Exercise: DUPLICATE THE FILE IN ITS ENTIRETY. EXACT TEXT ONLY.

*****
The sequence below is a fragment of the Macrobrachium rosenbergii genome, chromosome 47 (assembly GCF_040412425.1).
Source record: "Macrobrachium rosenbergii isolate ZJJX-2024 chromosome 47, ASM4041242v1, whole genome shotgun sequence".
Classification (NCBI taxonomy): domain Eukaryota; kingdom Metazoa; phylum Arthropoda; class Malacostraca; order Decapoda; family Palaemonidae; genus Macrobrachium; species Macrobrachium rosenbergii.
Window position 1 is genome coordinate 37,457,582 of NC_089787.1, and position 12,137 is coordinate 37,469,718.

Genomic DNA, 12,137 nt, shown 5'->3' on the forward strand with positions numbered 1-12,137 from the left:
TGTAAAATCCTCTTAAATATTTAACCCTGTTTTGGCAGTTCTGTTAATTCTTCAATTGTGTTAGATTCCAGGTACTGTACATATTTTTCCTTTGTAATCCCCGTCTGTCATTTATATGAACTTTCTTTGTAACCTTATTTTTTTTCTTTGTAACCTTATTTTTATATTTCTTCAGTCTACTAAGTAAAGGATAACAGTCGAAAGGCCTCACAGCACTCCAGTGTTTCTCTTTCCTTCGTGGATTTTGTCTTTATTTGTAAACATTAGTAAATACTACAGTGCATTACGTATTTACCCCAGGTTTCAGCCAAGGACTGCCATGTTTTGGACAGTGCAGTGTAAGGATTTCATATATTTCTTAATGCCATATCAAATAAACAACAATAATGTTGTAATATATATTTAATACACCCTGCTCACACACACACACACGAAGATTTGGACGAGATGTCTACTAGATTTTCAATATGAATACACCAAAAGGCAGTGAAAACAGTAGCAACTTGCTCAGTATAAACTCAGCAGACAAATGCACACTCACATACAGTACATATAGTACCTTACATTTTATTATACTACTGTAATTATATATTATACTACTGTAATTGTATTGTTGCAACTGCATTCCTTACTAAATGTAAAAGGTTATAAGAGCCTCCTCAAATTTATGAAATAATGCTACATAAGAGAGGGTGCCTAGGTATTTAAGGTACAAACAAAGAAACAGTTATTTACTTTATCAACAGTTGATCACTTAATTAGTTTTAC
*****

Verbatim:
The sequence below is a fragment of the Macrobrachium rosenbergii genome, chromosome 47 (assembly GCF_040412425.1).
Source record: "Macrobrachium rosenbergii isolate ZJJX-2024 chromosome 47, ASM4041242v1, whole genome shotgun sequence".
Classification (NCBI taxonomy): domain Eukaryota; kingdom Metazoa; phylum Arthropoda; class Malacostraca; order Decapoda; family Palaemonidae; genus Macrobrachium; species Macrobrachium rosenbergii.
Window position 1 is genome coordinate 37,457,582 of NC_089787.1, and position 12,137 is coordinate 37,469,718.

Genomic DNA, 12,137 nt, shown 5'->3' on the forward strand with positions numbered 1-12,137 from the left:
TGTAAAATCCTCTTAAATATTTAACCCTGTTTTGGCAGTTCTGTTAATTCTTCAATTGTGTTAGATTCCAGGTACTGTACATATTTTTCCTTTGTAATCCCCGTCTGTCATTTATATGAACTTTCTTTGTAACCTTATTTTTTTTCTTTGTAACCTTATTTTTATATTTCTTCAGTCTACTAAGTAAAGGATAACAGTCGAAAGGCCTCACAGCACTCCAGTGTTTCTCTTTCCTTCGTGGATTTTGTCTTTATTTGTAAACATTAGTAAATACTACAGTGCATTACGTATTTACCCCAGGTTTCAGCCAAGGACTGCCATGTTTTGGACAGTGCAGTGTAAGGATTTCATATATTTCTTAATGCCATATCAAATAAACAACAATAATGTTGTAATATATATTTAATACACCCTGCTCACACACACACACACGAAGATTTGGACGAGATGTCTACTAGATTTTCAATATGAATACACCAAAAGGCAGTGAAAACAGTAGCAACTTGCTCAGTATAAACTCAGCAGACAAATGCACACTCACATACAGTACATATAGTACCTTACATTTTATTATACTACTGTAATTATATATTATACTACTGTAATTGTATTGTTGCAACTGCATTCCTTACTAAATGTAAAAGGTTATAAGAGCCTCCTCAAATTTATGAAATAATGCTACATAAGAGAGGGTGCCTAGGTATTTAAGGTACAAACAAAGAAACAGTTATTTACTTTATCAACAGTTGATCACTTAATTAGTTTTAC